by Staff Sgt. Sara Csurilla
51st Fighter Wing Public Affairs
8/6/2013 - OSAN AIR BASE, Republic of Korea -- Airmen
from the 51st Operations Support Squadron aircrew flight equipment
helped pilots from the 25th and 36th Fighter Squadrons don Aircrew Eye
and Respiratory Protection equipment as part of Operational Readiness
Exercise Beverly Midnight 13-03 at Osan Air Base, Republic of Korea,
The pilots practice using the protective equipment to ensure they know
how to wear it properly in the event of real world contingencies.
"These pilot's systems that protect them from chemical, biological or
radiological hazards are unique because it is able to be integrated into
the cockpit allowing them to breathe at altitude, communicate and use
existing equipment such as night vision goggles and helmet mounted
targeting systems," said Senior Master Sgt. Jonathan Redfern, 51st OSS
AFE superintendent. "Their AERP gear must also integrate with their
ejection seat and parachute harness."
Although the pilots can usually use the buddy system and help their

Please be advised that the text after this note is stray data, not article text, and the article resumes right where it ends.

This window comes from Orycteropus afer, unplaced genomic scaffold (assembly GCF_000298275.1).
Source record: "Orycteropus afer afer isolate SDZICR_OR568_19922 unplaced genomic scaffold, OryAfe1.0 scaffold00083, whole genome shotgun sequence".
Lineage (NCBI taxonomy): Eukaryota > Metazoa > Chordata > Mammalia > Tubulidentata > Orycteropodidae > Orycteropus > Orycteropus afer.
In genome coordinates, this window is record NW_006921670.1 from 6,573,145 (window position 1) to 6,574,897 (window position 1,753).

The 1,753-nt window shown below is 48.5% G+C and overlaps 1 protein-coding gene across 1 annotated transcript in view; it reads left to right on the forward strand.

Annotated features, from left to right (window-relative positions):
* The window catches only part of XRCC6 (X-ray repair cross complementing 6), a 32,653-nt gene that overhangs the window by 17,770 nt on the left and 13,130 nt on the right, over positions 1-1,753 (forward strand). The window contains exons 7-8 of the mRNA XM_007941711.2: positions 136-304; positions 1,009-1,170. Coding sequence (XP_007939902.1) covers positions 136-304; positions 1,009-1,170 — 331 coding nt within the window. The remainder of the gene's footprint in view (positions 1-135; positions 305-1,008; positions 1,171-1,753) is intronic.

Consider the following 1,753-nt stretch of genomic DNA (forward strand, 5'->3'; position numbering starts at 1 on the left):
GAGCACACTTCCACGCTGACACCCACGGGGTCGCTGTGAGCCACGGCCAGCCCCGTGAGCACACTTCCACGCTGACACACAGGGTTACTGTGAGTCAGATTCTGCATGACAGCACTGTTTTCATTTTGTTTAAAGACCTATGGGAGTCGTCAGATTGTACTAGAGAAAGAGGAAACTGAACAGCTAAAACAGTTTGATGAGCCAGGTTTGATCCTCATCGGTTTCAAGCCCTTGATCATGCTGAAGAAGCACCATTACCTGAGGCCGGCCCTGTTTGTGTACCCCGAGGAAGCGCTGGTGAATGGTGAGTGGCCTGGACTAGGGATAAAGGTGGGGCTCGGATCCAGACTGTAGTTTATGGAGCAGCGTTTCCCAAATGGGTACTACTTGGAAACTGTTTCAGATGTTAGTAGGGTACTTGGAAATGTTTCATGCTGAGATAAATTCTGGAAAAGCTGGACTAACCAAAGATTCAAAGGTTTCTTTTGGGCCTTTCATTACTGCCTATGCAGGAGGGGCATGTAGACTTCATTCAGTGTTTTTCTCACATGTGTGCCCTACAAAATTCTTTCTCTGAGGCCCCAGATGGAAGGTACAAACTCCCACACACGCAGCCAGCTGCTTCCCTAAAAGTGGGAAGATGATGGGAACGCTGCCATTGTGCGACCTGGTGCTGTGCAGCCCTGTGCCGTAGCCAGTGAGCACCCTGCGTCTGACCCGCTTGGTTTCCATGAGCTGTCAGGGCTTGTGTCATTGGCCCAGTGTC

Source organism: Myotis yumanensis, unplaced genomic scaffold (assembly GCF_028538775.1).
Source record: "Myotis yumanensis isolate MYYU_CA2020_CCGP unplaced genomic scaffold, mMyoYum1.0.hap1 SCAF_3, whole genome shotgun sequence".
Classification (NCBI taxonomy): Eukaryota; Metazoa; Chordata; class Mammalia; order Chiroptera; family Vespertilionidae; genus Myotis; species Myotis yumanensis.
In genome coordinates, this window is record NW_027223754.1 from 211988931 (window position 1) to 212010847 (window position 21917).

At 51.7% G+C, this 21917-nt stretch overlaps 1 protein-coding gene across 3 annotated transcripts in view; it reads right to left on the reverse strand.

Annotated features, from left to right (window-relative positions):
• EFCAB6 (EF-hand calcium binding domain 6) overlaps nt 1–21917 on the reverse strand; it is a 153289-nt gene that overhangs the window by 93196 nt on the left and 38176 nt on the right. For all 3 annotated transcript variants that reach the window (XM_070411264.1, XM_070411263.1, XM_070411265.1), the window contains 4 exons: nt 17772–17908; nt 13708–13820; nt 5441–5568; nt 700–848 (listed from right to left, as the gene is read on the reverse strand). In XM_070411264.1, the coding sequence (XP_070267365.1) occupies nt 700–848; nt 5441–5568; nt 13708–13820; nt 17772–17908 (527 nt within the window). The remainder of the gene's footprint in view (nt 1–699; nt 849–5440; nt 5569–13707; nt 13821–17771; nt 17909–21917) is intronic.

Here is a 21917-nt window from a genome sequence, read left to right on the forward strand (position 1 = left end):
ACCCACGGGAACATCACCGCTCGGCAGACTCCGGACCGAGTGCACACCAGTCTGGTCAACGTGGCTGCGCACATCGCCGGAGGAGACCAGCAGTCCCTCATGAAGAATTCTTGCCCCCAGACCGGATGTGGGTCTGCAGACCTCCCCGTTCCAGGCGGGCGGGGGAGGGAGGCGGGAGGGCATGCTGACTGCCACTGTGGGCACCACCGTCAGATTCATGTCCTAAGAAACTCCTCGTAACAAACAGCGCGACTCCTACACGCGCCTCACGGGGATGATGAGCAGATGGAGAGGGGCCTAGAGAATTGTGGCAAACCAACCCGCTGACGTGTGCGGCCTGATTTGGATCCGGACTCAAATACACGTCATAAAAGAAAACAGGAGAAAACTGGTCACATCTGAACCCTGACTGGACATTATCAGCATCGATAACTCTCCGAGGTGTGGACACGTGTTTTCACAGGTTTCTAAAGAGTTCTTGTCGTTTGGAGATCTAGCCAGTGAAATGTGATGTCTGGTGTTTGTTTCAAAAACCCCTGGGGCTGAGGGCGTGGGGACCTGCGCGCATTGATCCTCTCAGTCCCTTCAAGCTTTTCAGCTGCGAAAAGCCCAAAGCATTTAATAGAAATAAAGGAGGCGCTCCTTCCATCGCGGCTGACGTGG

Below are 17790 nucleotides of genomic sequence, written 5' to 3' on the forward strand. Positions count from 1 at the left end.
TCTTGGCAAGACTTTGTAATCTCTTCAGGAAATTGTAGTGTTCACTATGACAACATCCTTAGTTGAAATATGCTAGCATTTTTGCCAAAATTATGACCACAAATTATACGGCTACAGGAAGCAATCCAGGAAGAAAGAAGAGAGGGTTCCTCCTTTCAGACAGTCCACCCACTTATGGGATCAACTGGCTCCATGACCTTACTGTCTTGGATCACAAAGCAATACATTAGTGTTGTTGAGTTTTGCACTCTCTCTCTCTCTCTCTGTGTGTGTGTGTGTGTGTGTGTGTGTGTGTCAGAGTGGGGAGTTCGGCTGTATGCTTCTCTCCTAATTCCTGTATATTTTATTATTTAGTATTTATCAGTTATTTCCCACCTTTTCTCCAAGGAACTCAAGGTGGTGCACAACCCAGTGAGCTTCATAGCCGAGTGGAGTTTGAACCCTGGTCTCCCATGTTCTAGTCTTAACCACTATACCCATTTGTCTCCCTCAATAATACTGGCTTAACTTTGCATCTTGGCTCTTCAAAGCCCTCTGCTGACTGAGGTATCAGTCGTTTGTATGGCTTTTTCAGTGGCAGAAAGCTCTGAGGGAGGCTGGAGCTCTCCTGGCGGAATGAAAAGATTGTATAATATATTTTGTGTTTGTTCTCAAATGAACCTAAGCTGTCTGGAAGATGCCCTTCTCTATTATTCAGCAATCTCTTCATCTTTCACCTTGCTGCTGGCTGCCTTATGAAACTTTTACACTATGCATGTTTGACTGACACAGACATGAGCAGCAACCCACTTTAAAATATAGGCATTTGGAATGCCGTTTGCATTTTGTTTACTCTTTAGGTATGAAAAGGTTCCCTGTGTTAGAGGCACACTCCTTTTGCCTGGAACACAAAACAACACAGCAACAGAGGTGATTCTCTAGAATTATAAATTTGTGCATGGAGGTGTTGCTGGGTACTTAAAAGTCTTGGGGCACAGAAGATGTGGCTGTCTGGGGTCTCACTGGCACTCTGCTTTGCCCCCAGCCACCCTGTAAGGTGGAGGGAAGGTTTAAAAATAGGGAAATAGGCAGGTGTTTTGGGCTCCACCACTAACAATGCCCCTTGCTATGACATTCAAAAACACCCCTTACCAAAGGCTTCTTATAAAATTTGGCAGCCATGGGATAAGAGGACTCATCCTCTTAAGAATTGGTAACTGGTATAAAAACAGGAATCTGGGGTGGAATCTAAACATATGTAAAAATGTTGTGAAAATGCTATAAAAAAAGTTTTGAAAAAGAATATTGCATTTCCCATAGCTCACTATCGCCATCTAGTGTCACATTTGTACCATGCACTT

wingman put the gear on, it takes a whole team to properly remove the
"The AERP is the aircrew's equivalent of MOPP 4," Redfern explained.
"(The AERP equipment) is used to protect the pilot in a potential
chemical, biological or radiological environment. When worn, the pilot
must be systematically "undressed" by AFE technicians."
Once the pilot is fully geared up, plastic bag and all, to face a
potentially contaminated environment, they are then carefully processed
through a decontamination line. Each pilot is processed one-by-one by
being sprayed with water and a bleach solution, coated with charcoal,
and systematically undressed by AFE members to reduce decontamination in
"Scenarios like these give our Airmen the opportunity to work with the
pilots and ensure that they have confidence in their abilities and in
the equipment we provide to them," Redfern said.
This is the fourth ORE this year where Airmen will undergo several
different scenarios that will test their ability to defend the base and
conduct daily operations during a heightened state of readiness.
"Our AFE Airmen have continually shown a top level of aircrew
contamination control area, or ACCA aptitude and commitment," Redfern
concluded. "I'm excited for this exercise to continue to show off their
skills and expertise."